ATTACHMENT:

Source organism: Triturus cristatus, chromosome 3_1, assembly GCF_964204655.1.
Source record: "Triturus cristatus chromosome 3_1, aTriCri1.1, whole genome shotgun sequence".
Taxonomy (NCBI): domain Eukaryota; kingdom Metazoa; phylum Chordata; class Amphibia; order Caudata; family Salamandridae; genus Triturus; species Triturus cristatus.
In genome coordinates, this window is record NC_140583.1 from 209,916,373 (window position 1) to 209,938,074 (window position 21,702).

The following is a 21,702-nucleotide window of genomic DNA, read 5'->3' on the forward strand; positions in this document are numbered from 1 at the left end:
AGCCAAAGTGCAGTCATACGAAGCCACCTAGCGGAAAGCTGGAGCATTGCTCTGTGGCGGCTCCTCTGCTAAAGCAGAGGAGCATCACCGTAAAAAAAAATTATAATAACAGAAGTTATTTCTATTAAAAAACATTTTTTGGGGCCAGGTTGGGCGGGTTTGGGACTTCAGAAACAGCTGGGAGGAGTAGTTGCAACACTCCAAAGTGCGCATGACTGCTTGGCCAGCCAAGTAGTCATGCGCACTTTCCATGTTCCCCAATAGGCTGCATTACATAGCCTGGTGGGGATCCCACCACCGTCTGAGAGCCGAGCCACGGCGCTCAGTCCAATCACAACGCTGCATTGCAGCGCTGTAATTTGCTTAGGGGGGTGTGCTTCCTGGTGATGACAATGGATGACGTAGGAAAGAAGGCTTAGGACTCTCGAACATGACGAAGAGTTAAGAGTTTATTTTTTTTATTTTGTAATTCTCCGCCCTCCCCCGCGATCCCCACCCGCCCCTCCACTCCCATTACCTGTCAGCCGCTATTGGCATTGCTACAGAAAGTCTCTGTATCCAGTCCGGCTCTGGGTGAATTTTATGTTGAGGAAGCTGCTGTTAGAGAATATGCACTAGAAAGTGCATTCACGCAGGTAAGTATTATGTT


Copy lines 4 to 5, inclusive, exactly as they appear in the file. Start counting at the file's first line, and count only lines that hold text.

In genome coordinates, this window is record NC_140583.1 from 209,916,373 (window position 1) to 209,938,074 (window position 21,702).

The following is a 21,702-nucleotide window of genomic DNA, read 5'->3' on the forward strand; positions in this document are numbered from 1 at the left end: